The graphics for the game are, I have to say, absolutely gorgeous. The sort of not-quite-Lego look (I’m assuming it’s not actually Lego to avoid any copyright strikes) is given a sort of stop-motion animation that I think is honestly brilliant, akin to the various Clay Fighter games except not terrible. There’s a fun tactile feel to it, and combined with the chunky (but not simplistic) UI it gives the whole thing a very earnest feeling I can appreciate. The animations are smooth, too, and generally speaking it was easy enough to tell what was happening on-screen – a mercy when you consider that it was happening with big sprites that had limited animation.
Music and sound effects, on the other hand, feel oddly disconnected. The music balance feels a bit too loud and the sounds get washed out, so I generally couldn’t get great feedback between my actions and what I heard in-game. The music itself didn’t delight me but it does at least feel appropriate, just kind of… generic. (I say that a lot, but it’s a persistent problem with a lot of smaller games.)
Also, while it’s not strictly speaking a flaw, I kind of hate the keyboard controls. Having WASD be my abilities and the arrow keys to move fills me with an anxiety I struggle to voice. Not a fan. It’s not a strictly bad control scheme, but it’s weird. Although I do commend the designers for using an unorthodox scheme, and you get used to it.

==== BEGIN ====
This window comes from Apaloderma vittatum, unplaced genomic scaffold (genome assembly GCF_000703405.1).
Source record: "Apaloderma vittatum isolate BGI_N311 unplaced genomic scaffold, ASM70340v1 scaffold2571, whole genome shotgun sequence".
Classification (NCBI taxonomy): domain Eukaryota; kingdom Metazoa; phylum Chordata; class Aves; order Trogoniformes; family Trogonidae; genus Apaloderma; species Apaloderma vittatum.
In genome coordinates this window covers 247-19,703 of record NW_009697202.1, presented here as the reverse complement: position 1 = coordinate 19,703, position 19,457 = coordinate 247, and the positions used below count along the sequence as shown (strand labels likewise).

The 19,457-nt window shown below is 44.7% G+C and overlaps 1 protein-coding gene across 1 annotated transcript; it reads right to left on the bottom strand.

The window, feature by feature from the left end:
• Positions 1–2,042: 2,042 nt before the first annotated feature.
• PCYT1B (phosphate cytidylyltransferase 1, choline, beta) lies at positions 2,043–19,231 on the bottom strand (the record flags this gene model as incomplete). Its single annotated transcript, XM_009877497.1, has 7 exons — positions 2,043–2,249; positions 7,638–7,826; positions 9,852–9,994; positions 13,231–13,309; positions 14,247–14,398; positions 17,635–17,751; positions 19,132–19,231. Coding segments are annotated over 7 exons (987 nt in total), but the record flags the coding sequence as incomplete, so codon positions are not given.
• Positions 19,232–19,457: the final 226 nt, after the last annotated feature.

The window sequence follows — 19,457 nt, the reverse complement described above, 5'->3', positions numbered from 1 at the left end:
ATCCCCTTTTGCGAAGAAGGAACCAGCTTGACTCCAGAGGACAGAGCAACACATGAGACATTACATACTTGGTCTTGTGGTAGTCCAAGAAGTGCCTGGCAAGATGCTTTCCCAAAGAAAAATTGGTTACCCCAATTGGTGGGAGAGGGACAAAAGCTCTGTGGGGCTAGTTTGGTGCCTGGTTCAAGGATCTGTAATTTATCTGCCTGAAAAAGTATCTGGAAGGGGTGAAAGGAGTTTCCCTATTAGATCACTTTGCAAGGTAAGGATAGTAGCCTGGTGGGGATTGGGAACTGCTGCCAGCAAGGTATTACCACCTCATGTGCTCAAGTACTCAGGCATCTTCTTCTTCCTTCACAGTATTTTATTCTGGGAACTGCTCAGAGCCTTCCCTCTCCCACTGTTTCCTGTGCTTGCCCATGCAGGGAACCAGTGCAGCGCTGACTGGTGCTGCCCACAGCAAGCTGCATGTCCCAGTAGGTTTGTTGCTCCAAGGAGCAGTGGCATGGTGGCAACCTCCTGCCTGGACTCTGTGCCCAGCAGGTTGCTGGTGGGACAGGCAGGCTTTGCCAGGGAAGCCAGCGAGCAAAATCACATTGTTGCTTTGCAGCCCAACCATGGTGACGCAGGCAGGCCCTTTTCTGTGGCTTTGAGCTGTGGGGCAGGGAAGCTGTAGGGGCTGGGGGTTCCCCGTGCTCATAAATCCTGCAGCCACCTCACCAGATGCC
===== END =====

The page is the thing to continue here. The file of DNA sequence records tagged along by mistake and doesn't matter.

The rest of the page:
Turn Down For Dunk
I don’t want to give the impression that RoboDunk is in some way a bad game, because it genuinely is not. It’s fine at doing the things it wants to do. And maybe some of this is just me; maybe some part of it just didn’t stick to the ribs for me. It’s genuinely gorgeous and I want to love the heck out of it. And I never disliked it. But I would play a match, and each time I’d be like “well, that was fun enough” and then get up, go get a drink after tabbing away, sit back down, and I could not tell you any particularly interesting stories from that match.
And that’s really where I have to come down. Ultimately, RoboDunk is a pile of pieces that all work together in the strictest sense, but they don’t enrich one another. I enjoyed it well enough, but I never felt compelled to go back by anything in particular. It’s just… if you want a basketball-ish roguelike, this is definitely it, and it does everything right enough. But I can’t see you being blown away by it.
Review copy provided by Jollypunch Games for PC. All screenshots courtesy of Jollypunch Games.